Marijuana: Could taxes on recreational pot in Boulder be as high as 50 percent?
If you didn't think an excise tax of 15 percent and a 10 percent sales tax on recreational marijuana was enough, consider moving to Boulder. The Boulder City Council is considering adding a measure to the ballot in November to create local taxes of up to another 15 percent excise tax and 10 percent sales tax.
The proposed rate is a ceiling and the council would have the power to set the tax lower. But if state and city tax measures pass, Boulderites could be looking at paying up to 50 percent taxes on pot.
According to marijuana industry consultant Shawn Coleman, the proposal has backing both from the city and Boulder's abuse and treatment community.
"One of the concerns Boulder has always had is, they want the industry funding itself," Coleman says. "And with the passing of Amendment 64, they thought, 'Would this now be an opportunity to tax all the facilities in the industry?'"
Retail pot certainly offers opportunities for increased revenue. Unlike medical marijuana sales, recreational marijuana sales will be taxable, and an excise tax would allow the city to collect from cultivation centers without retail fronts in Boulder. This tax is something Coleman says the marijuana industry supports, but not at such a high rate or in tandem with a big local sales tax.
"We're going to need to see a rate at the 5 percent range," Coleman says. "Or the result is Boulder businesses either remain medical facilities or leave the city. That would leave Boulder adult consumers with only the black market in Boulder, which is what we were trying to get away from with the passage of Amendment 64."
The projected revenue estimate from the taxes was very conservative, Coleman says. The city was looking at increases that were less than double of the amount brought in last year from MMJ dispensaries -- around $1 million. And considering the significant increase in the amount of people that will be allowed to purchase marijuana under A64, even doubling last year's MMJ total might be too low a guess.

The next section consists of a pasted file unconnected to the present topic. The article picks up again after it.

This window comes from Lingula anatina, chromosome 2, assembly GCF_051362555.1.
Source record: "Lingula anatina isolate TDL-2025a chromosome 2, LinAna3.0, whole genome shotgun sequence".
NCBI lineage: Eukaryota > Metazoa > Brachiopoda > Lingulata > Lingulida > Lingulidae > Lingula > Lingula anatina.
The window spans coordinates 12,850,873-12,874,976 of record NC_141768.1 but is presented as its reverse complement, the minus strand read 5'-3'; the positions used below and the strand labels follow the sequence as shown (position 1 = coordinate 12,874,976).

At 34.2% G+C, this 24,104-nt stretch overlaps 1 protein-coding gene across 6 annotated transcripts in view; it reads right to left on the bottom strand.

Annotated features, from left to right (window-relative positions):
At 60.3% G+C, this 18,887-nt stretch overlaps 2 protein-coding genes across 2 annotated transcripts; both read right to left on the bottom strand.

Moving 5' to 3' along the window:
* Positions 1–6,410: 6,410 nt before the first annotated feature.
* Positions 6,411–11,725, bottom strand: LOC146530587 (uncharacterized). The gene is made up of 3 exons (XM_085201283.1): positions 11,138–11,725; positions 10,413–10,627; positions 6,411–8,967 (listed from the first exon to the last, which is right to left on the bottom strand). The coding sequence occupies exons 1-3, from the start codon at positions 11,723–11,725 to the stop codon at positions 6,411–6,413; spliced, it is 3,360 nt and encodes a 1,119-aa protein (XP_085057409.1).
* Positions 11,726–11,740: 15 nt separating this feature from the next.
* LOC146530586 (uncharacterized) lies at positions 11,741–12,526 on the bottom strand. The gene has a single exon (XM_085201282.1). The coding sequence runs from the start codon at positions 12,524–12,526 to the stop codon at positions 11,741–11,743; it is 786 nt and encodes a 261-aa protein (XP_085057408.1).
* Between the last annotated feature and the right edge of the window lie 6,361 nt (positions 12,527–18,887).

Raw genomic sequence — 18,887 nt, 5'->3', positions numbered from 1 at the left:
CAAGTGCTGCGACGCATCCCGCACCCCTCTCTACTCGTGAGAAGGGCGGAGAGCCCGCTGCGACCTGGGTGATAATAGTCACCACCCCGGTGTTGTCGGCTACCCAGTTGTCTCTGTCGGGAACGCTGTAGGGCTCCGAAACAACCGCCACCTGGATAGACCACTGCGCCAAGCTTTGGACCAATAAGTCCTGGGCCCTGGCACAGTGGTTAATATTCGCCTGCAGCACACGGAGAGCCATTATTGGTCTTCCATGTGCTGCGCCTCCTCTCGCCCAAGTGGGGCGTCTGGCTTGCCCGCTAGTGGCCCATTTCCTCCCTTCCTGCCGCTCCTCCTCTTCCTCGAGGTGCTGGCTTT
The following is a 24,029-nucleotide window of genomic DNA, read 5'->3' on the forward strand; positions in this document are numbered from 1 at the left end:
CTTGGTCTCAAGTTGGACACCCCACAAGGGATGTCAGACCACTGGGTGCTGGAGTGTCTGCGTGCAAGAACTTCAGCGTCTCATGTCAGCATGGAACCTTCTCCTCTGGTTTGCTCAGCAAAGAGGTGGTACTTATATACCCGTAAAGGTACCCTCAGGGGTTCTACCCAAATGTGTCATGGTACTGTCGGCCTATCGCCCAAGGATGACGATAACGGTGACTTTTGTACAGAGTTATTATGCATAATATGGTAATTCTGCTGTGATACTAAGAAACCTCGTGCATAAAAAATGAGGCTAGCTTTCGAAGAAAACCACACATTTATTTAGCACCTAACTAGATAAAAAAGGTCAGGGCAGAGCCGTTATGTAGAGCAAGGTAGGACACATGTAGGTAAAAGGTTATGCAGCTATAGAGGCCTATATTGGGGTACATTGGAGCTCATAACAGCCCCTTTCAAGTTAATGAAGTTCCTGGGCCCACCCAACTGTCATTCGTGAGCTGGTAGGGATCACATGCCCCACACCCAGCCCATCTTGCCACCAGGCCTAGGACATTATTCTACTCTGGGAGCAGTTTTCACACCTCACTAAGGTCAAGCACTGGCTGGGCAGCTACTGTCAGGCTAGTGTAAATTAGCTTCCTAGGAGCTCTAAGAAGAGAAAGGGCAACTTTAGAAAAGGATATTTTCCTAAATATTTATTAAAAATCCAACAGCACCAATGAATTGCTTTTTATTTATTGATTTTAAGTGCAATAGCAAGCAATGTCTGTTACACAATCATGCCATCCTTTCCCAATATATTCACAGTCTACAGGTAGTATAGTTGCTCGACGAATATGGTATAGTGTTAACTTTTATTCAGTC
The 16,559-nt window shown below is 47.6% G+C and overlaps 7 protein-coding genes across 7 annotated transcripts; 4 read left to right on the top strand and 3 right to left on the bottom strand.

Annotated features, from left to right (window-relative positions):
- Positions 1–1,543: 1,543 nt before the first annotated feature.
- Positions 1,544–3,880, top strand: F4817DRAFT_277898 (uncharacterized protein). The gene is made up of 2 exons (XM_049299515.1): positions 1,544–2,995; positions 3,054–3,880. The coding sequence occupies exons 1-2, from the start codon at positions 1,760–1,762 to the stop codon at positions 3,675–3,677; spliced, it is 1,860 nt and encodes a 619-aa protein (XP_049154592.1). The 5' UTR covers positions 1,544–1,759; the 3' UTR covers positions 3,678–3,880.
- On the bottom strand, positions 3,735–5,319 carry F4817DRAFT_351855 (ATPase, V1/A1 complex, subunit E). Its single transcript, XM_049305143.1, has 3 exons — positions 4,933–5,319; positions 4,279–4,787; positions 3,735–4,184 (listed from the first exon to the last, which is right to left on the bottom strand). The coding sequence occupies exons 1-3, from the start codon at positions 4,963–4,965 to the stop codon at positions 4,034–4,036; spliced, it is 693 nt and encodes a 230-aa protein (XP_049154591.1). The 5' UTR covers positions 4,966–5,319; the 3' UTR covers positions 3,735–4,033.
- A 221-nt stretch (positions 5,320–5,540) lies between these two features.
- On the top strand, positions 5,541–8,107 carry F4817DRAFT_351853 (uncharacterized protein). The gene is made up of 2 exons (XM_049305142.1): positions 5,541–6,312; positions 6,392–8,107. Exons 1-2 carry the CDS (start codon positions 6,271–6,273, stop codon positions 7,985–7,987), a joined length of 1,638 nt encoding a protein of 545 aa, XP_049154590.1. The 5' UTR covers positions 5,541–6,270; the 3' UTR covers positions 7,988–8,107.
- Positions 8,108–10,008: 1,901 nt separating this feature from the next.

Meanwhile, members of Boulder's abuse and treatment community advocate for the creation of a marijuana-related educational program -- one that would inform adults about managing cannabis use even as it would discourage drug use among children.
"From the perspective of the Boulder industry, we think some education is necessary," Coleman says. "So people will have a good experience with cannabis rather than a negative one from their lack of experience."
The council didn't actually vote on the tax proposal during the most recent meeting, on Tuesday night. However, members gave city staffers direction to draft the measures and left with a potential date of July 16 for a first reading.
"In defense of the council, I think some of this is a learning curve," Coleman says. "When they see how the state taxes are going to be implemented and what other cities are doing, I think they will reconsider."
Denver is set to discuss its own potential tax on Monday.
More from our Marijuana archive: "Medical marijuana revenues in Colorado for 2012: $199 million-plus."